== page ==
JORGE MARISCAL: Well, the reason the Pentagon tries to invade the public school system is very simple, and it’s in their literature. They say, "Get them while they’re young." That’s a direct quote. What does that mean? Well, they’re not recruiting middle school people, but they’re giving them the notion that this is something that you want to be. They’re installing this notion of militaristic culture, that the military is something that they should want to be part of.
MARCO AMADOR: Patriotism, the need for opportunities, and for some, the promise of education. But these are not the only forces that are pushing young Latinos towards the armed services. A growing population of immigrants is creating a new and permanent pool for recruitment.
REPORTER: Calling it a defining moment, President Clinton, with great fanfare, signed legislation putting the North American Free Trade Agreement into law.
LOU DOBBS: Illegal aliens are now competing directly with millions of US citizens for jobs.
KITTY PILGRIM: 2007 may be remembered as the year the American people rejected amnesty for illegal aliens.
GLENN BECK: Bottom line is, we don’t want amnesty. We would like you to stop the flow of illegals into our country.
JORGE MARISCAL: The dream, really, of citizenship is the main thing that people — that recruiters offer. Related to that is something called the DREAM Act. Now, the DREAM Act would actually take noncitizen youths, who have been raised here, who were brought here as children, are bilingual, bicultural, fluent in English, and graduated from high school, that would allow them to serve in the military in exchange for temporary permanent residency.
PRESIDENT BARACK OBAMA: One last point I want to make on the immigration issue, something that we can do immediately that I think is very important is to pass the DREAM Act.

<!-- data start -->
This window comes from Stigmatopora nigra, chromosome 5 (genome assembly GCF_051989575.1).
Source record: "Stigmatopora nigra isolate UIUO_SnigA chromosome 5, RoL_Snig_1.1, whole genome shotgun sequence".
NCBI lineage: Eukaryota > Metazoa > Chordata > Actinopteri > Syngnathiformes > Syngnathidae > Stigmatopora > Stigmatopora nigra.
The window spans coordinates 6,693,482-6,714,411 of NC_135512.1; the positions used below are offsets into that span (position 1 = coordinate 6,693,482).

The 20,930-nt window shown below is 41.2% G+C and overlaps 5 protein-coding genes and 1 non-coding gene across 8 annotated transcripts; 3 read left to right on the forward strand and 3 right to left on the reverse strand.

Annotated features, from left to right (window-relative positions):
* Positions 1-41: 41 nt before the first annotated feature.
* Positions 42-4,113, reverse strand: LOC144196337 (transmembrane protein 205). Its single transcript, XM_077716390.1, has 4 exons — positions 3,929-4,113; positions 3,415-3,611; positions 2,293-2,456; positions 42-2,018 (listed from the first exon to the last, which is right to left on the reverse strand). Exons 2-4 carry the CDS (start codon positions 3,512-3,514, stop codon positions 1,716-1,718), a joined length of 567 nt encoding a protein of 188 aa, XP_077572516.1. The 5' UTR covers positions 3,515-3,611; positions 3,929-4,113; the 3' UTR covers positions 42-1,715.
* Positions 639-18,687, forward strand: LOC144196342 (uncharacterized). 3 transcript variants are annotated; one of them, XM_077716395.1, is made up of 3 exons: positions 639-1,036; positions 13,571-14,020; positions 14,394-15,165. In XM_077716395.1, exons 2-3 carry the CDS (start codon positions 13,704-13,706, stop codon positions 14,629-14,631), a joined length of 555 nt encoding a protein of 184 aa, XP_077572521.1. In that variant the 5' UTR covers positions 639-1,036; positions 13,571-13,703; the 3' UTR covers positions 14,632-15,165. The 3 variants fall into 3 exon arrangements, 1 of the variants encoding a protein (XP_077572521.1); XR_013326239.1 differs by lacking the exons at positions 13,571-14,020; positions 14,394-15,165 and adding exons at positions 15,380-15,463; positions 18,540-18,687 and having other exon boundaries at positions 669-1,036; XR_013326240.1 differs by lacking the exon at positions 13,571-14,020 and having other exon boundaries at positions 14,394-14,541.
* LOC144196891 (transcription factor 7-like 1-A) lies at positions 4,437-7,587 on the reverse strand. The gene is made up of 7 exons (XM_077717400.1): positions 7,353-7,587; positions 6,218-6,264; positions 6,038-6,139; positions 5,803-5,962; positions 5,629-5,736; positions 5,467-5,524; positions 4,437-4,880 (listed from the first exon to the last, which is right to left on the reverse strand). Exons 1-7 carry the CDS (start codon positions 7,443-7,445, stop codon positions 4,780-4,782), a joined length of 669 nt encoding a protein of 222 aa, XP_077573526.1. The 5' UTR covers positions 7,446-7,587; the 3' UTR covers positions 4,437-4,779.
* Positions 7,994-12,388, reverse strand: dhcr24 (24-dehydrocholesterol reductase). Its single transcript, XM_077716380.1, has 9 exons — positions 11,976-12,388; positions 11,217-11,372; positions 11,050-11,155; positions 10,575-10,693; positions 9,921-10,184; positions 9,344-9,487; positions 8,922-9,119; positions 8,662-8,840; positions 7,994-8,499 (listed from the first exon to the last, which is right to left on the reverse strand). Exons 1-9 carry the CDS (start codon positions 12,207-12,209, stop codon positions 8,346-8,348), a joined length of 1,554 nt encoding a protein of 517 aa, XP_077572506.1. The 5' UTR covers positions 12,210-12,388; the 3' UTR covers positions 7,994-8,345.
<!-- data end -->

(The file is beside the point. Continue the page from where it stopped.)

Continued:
DREAM ACT AD: Please support the DREAM Act.
DREAM ACT AD: Please support the DREAM Act.
DREAM ACT AD: Because we all deserve equal opportunities.
DREAM ACT AD: Because we all deserve an education.
JORGE MARISCAL: What one has to realize about the DREAM Act is that the military option wasn’t attached. The military option was there at the beginning. The Pentagon helped write the DREAM Act. That’s what people have to realize.
AMY GOODMAN: An excerpt of Yo Soy El Army. Special thanks to Jacquie Soohen and Kouross Esmaeli of Big Noise Films. We’re joined now by Marco Amador, the independent media activist and community organizer who produced the piece.
Marco, on Monday, the ACLU, the NAACP and other groups have filed suit against Arizona, saying that the new anti-immigration law is unconstitutional and encourages racial profiling. What are you doing in LA?
MARCO AMADOR: Well, you know, besides by producing this film, we’re also working on a boycott within some of the folks in the music industry. We have musical groups like Rage Against the Machine, artists like Michael Moore, Conor Oberst, that are going to be also joining this artistic boycott, an artist call to boycott Arizona, as well. We believe that because of what’s happening in Arizona, it’s now become politically acceptable to attack Latinos. And, you know, that’s how we’re relating this film also to this, as well. Not only are we acceptable to be attacked, but, you know, we’re looked at as this group of people that can also be recruited and put into the worst positions in the society.